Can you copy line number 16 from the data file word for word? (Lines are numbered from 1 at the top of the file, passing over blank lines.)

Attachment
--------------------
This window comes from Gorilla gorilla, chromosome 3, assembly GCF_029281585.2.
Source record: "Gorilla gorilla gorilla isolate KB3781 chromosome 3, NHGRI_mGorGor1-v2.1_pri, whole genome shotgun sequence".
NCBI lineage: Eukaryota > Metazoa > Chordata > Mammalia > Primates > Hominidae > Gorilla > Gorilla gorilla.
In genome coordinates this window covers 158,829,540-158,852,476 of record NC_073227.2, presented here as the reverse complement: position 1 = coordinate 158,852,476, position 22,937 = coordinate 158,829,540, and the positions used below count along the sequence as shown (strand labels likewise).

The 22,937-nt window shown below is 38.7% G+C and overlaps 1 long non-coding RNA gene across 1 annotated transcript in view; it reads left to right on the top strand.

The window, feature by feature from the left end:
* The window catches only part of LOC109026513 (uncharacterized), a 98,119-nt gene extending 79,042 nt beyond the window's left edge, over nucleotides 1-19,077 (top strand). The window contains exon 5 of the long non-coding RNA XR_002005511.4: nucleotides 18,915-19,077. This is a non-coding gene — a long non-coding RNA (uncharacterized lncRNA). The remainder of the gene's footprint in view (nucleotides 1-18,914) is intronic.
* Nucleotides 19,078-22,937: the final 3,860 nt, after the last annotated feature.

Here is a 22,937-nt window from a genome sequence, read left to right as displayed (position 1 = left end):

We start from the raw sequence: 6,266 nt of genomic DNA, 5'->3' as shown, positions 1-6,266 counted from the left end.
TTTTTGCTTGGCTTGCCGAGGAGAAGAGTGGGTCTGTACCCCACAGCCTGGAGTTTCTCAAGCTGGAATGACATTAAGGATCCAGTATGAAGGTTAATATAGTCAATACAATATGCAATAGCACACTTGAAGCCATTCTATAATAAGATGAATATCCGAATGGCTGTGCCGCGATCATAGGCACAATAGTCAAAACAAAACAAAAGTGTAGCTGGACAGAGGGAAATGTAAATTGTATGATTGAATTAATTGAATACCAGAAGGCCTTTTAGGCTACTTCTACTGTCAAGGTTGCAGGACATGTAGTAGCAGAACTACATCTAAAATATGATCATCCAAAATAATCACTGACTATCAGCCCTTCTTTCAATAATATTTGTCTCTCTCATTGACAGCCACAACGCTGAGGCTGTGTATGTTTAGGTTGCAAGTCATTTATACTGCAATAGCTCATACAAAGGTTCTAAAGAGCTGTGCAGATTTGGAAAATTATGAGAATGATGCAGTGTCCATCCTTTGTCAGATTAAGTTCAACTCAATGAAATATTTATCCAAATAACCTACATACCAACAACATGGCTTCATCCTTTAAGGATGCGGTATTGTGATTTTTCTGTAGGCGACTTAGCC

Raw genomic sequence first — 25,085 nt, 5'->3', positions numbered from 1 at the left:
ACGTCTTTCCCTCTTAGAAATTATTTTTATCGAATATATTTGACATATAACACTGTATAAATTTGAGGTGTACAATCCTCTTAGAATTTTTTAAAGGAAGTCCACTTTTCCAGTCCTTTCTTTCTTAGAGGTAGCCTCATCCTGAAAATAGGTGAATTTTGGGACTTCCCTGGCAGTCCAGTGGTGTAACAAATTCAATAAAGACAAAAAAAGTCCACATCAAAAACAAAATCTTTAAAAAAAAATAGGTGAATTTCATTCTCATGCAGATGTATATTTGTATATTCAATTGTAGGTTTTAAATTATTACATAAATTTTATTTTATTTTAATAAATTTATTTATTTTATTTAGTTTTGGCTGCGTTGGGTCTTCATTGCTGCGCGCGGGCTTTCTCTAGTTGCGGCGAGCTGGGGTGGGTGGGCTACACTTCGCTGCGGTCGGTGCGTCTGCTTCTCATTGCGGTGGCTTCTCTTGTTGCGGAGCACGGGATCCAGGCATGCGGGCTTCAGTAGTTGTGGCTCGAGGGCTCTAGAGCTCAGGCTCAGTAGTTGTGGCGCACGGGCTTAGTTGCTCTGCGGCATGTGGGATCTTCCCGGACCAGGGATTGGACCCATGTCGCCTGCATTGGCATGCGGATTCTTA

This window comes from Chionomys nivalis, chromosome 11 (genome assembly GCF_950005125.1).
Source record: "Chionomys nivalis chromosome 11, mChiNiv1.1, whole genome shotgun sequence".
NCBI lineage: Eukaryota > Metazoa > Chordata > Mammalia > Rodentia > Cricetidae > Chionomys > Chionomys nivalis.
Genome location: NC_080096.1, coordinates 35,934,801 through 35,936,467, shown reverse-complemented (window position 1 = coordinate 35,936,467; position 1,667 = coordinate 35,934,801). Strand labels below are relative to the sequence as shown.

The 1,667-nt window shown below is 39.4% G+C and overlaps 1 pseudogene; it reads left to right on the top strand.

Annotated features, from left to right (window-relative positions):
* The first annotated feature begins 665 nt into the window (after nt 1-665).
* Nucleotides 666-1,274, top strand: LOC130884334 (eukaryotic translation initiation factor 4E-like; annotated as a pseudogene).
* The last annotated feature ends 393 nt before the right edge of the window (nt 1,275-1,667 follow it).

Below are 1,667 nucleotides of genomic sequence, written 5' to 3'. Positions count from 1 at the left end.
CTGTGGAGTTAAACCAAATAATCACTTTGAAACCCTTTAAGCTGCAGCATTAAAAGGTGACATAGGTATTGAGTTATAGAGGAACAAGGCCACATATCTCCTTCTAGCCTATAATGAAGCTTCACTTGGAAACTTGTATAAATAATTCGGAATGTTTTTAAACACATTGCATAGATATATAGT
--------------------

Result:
NCBI lineage: Eukaryota > Metazoa > Chordata > Mammalia > Rodentia > Cricetidae > Chionomys > Chionomys nivalis.